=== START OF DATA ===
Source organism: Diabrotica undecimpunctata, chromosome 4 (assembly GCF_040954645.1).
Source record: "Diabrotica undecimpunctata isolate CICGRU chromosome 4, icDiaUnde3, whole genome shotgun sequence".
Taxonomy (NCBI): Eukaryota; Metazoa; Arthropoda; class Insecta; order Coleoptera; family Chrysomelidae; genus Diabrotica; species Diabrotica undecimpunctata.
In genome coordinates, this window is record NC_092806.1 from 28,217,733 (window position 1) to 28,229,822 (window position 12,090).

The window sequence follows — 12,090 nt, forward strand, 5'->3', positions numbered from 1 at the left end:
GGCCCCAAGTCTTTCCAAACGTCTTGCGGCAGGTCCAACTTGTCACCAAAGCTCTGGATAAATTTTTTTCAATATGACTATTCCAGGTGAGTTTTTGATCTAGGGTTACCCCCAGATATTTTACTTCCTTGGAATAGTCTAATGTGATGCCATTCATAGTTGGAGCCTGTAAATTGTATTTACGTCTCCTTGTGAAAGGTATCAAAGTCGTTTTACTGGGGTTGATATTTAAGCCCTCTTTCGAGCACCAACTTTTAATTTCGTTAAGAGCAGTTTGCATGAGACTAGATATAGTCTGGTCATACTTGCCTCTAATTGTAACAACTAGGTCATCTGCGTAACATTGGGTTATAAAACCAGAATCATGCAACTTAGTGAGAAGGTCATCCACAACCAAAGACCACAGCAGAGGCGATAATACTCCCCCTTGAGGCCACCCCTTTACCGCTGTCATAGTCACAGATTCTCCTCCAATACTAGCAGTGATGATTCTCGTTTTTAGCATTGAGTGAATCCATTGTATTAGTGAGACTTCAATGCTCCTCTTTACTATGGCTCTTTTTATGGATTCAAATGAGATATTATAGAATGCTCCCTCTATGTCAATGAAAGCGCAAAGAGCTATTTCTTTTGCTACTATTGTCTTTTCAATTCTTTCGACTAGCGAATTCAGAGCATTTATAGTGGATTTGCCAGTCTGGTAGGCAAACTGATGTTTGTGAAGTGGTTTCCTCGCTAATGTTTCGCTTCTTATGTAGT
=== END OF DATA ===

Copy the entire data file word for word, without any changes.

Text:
Source organism: Diabrotica undecimpunctata, chromosome 4 (assembly GCF_040954645.1).
Source record: "Diabrotica undecimpunctata isolate CICGRU chromosome 4, icDiaUnde3, whole genome shotgun sequence".
Taxonomy (NCBI): Eukaryota; Metazoa; Arthropoda; class Insecta; order Coleoptera; family Chrysomelidae; genus Diabrotica; species Diabrotica undecimpunctata.
In genome coordinates, this window is record NC_092806.1 from 28,217,733 (window position 1) to 28,229,822 (window position 12,090).

The window sequence follows — 12,090 nt, forward strand, 5'->3', positions numbered from 1 at the left end:
GGCCCCAAGTCTTTCCAAACGTCTTGCGGCAGGTCCAACTTGTCACCAAAGCTCTGGATAAATTTTTTTCAATATGACTATTCCAGGTGAGTTTTTGATCTAGGGTTACCCCCAGATATTTTACTTCCTTGGAATAGTCTAATGTGATGCCATTCATAGTTGGAGCCTGTAAATTGTATTTACGTCTCCTTGTGAAAGGTATCAAAGTCGTTTTACTGGGGTTGATATTTAAGCCCTCTTTCGAGCACCAACTTTTAATTTCGTTAAGAGCAGTTTGCATGAGACTAGATATAGTCTGGTCATACTTGCCTCTAATTGTAACAACTAGGTCATCTGCGTAACATTGGGTTATAAAACCAGAATCATGCAACTTAGTGAGAAGGTCATCCACAACCAAAGACCACAGCAGAGGCGATAATACTCCCCCTTGAGGCCACCCCTTTACCGCTGTCATAGTCACAGATTCTCCTCCAATACTAGCAGTGATGATTCTCGTTTTTAGCATTGAGTGAATCCATTGTATTAGTGAGACTTCAATGCTCCTCTTTACTATGGCTCTTTTTATGGATTCAAATGAGATATTATAGAATGCTCCCTCTATGTCAATGAAAGCGCAAAGAGCTATTTCTTTTGCTACTATTGTCTTTTCAATTCTTTCGACTAGCGAATTCAGAGCATTTATAGTGGATTTGCCAGTCTGGTAGGCAAACTGATGTTTGTGAAGTGGTTTCCTCGCTAATGTTTCGCTTCTTATGTAGT